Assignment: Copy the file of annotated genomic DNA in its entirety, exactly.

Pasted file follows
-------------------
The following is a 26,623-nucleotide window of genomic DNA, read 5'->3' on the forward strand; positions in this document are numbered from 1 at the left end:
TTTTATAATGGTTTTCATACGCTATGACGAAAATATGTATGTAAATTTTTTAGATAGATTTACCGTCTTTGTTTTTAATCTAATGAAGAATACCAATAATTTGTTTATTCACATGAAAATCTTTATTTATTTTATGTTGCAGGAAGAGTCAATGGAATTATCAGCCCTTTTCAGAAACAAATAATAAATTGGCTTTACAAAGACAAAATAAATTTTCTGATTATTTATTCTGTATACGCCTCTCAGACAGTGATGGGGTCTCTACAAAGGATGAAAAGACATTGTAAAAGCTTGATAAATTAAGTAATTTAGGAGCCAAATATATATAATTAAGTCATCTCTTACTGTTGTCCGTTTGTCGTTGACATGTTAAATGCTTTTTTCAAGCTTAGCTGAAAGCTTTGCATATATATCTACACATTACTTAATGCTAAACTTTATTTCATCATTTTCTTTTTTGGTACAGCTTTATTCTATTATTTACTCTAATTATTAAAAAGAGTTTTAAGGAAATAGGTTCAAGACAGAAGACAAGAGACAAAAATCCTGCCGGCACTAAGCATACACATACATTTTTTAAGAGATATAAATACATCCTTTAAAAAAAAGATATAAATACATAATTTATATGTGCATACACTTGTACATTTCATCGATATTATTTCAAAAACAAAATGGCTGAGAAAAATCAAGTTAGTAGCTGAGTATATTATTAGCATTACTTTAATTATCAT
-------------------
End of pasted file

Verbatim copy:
The following is a 26,623-nucleotide window of genomic DNA, read 5'->3' on the forward strand; positions in this document are numbered from 1 at the left end:
TTTTATAATGGTTTTCATACGCTATGACGAAAATATGTATGTAAATTTTTTAGATAGATTTACCGTCTTTGTTTTTAATCTAATGAAGAATACCAATAATTTGTTTATTCACATGAAAATCTTTATTTATTTTATGTTGCAGGAAGAGTCAATGGAATTATCAGCCCTTTTCAGAAACAAATAATAAATTGGCTTTACAAAGACAAAATAAATTTTCTGATTATTTATTCTGTATACGCCTCTCAGACAGTGATGGGGTCTCTACAAAGGATGAAAAGACATTGTAAAAGCTTGATAAATTAAGTAATTTAGGAGCCAAATATATATAATTAAGTCATCTCTTACTGTTGTCCGTTTGTCGTTGACATGTTAAATGCTTTTTTCAAGCTTAGCTGAAAGCTTTGCATATATATCTACACATTACTTAATGCTAAACTTTATTTCATCATTTTCTTTTTTGGTACAGCTTTATTCTATTATTTACTCTAATTATTAAAAAGAGTTTTAAGGAAATAGGTTCAAGACAGAAGACAAGAGACAAAAATCCTGCCGGCACTAAGCATACACATACATTTTTTAAGAGATATAAATACATCCTTTAAAAAAAAGATATAAATACATAATTTATATGTGCATACACTTGTACATTTCATCGATATTATTTCAAAAACAAAATGGCTGAGAAAAATCAAGTTAGTAGCTGAGTATATTATTAGCATTACTTTAATTATCAT